China will take advantage of its massive foreign exchange reserves to expand its stock of strategic resources such as oil and minerals, state media reported yesterday, citing a top economic official.
Vice Premier Zeng Peiyan (曾培炎) told leaders of the National People's Congress that the government plans to step up exploration for key resources such as oil, gas and coal.
It also intends to use the opportunity afforded by the country's more than US$1 trillion in foreign reserves to improve strategic resource bases, the state-run newspaper China Business News and other reports said.
The reports did not provide details on exactly how the government would use funds backed by the foreign exchange reserves, which cannot directly be used for such purposes because they belong to the central bank.
Zeng, who is a top economic planner, decried China's relatively weak resource base compared with its huge population of 1.3 billion people.
China has 12 percent of the world's known mineral reserves, ranking third after the US and Russia, he said. But huge demand means that supply increasingly falls far short of consumption in many areas.
The trend worries China's leaders, who have a long viewed self-sufficiency as a strategic priority. Newspapers also carried front-page reports yesterday citing President Hu Jintao (
Zeng said the country would speed up the development of deep-sea oil and gas and newly discovered onshore fields to increase oil and gas output.
"By 2010, we hope to form a number of important strategic mineral resources bases in the west and make breakthroughs in exploration work in the eastern and central parts of the country,'' the Xinhua news agency quoted Zeng as saying.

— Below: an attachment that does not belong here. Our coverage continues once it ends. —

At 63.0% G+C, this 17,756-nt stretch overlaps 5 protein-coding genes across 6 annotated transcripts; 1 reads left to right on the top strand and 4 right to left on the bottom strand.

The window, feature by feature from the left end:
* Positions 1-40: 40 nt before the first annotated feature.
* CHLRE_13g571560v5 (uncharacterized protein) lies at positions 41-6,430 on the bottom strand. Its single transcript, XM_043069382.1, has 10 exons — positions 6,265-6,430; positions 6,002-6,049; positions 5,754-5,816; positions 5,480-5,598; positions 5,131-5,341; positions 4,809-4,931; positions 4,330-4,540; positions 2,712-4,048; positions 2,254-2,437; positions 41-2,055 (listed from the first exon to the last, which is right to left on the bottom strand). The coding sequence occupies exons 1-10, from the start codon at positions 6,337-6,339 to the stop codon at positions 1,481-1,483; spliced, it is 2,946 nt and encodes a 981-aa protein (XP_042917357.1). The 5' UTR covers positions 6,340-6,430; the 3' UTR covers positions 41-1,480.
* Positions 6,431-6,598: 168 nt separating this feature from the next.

He reported the discovery of eight major oil fields with proven reserves of more than 100 million tonnes and of five gas fields, with an estimated reserve of more than 100 billion m3.
Zeng said that China's output of coal and iron ore had doubled in the past five years. This year alone, the government spent 2 billion yuan (US$256 million) on mineral exploration and plans to spend more in the future, the reports said.
China is building 13 big coal production bases that are expected to produce about 100 billion tonnes of coal a year, he said.
Meanwhile, Zeng said the government planned to designate an unspecified number of large companies to be built into internationally competitive conglomerates.
"We'll support large mineral businesses in coalitions, and acquisitions and mergers and the reorganization of small and medium-sized counterparts," Zeng was quoted as saying.
China has tens of thousands of mining companies, most of them small operations with dire safety records. The government has been vowing for years to consolidate the industry and shut down smaller players.
China's central bank has downplayed proposals for using the country's foreign reserves -- which reportedly have surpassed US$1 trillion -- to finance purchases of oil and other resources.
However, some economists have argued in favor of this approach, saying the government could issue long-term bonds to the central bank to gain access to the funds.
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